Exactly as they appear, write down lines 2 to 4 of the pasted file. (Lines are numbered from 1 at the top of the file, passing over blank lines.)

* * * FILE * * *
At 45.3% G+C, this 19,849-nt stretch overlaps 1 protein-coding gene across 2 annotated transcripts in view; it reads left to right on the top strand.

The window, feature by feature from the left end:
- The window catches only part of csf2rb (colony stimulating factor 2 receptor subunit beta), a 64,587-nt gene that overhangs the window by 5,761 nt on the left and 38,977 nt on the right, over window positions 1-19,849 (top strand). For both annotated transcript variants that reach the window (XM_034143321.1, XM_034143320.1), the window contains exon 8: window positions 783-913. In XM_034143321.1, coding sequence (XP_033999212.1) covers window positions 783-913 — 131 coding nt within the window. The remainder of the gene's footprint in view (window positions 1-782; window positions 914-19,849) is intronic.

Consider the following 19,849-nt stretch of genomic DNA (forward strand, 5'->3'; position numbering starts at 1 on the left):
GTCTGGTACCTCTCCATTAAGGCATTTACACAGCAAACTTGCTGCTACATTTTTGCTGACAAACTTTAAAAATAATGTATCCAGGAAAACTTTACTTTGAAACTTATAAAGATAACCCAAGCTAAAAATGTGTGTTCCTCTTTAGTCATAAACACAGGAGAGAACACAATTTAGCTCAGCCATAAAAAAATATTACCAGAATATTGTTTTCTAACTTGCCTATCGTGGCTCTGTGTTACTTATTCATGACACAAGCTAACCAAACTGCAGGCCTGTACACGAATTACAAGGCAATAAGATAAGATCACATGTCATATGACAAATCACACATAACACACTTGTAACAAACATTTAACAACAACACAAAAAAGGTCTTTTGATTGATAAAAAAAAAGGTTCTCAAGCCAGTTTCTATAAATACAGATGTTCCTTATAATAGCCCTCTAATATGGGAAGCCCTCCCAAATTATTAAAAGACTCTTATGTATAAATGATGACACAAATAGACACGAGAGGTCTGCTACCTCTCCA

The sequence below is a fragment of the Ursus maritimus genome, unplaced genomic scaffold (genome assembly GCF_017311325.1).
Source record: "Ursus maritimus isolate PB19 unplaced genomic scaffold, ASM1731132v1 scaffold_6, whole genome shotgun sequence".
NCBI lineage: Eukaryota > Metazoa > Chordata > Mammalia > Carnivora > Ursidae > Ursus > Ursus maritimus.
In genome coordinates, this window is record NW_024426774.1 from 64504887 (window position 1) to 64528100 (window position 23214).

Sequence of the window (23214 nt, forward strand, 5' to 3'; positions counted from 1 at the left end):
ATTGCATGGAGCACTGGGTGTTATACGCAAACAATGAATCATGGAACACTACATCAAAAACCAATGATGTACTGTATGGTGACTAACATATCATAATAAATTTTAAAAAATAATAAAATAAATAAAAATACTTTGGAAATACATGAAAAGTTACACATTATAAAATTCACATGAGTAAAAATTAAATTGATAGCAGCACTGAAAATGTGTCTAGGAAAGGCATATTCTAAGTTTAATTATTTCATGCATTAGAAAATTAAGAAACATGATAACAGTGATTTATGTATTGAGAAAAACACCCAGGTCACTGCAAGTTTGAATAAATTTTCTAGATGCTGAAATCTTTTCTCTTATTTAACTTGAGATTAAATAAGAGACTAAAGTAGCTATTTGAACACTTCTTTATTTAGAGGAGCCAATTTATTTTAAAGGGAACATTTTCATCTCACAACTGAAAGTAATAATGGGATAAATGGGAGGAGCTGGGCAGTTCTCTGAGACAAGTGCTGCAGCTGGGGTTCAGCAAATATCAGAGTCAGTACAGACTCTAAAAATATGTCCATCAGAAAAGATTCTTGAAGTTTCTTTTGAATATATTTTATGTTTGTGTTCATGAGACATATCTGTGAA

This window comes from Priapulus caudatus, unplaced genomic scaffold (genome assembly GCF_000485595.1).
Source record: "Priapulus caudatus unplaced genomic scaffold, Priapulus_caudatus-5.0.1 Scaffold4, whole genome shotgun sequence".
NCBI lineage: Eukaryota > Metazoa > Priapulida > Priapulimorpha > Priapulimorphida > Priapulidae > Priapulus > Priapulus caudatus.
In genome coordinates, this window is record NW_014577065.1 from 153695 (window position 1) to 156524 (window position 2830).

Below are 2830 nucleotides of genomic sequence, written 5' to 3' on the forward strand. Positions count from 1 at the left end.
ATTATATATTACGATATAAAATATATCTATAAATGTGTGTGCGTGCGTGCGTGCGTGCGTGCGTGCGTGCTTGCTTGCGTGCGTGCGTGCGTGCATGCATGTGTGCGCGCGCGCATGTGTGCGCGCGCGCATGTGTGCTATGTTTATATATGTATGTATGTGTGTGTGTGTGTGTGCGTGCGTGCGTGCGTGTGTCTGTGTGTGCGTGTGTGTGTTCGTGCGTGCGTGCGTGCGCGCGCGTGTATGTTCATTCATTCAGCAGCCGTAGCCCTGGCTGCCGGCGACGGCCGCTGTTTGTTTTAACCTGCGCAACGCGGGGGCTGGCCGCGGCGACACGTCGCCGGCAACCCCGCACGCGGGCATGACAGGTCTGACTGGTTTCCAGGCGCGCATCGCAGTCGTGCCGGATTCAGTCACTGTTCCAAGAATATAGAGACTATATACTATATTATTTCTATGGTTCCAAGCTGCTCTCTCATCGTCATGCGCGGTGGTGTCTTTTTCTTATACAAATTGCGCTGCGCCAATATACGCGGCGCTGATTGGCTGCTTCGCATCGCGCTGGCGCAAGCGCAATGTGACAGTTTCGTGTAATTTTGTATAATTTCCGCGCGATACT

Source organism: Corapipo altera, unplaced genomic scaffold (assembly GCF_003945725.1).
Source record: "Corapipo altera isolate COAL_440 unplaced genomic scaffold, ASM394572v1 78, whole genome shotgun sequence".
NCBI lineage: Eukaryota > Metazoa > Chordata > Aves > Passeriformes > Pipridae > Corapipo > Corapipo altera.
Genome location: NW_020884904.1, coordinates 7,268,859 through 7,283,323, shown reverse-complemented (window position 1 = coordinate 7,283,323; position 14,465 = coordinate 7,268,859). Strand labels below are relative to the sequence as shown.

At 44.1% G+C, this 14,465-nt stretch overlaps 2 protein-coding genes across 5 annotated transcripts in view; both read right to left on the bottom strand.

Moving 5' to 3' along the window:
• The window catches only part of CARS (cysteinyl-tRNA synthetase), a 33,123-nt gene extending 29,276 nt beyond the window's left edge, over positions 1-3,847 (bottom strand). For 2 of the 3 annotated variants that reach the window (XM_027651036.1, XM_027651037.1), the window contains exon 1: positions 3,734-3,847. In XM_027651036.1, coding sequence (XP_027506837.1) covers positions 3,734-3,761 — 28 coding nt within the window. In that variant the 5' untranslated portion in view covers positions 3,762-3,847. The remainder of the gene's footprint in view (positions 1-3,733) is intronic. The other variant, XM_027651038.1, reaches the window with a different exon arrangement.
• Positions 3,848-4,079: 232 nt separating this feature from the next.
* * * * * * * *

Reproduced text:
The window, feature by feature from the left end:
- The window catches only part of csf2rb (colony stimulating factor 2 receptor subunit beta), a 64,587-nt gene that overhangs the window by 5,761 nt on the left and 38,977 nt on the right, over window positions 1-19,849 (top strand). For both annotated transcript variants that reach the window (XM_034143321.1, XM_034143320.1), the window contains exon 8: window positions 783-913. In XM_034143321.1, coding sequence (XP_033999212.1) covers window positions 783-913 — 131 coding nt within the window. The remainder of the gene's footprint in view (window positions 1-782; window positions 914-19,849) is intronic.

Consider the following 19,849-nt stretch of genomic DNA (forward strand, 5'->3'; position numbering starts at 1 on the left):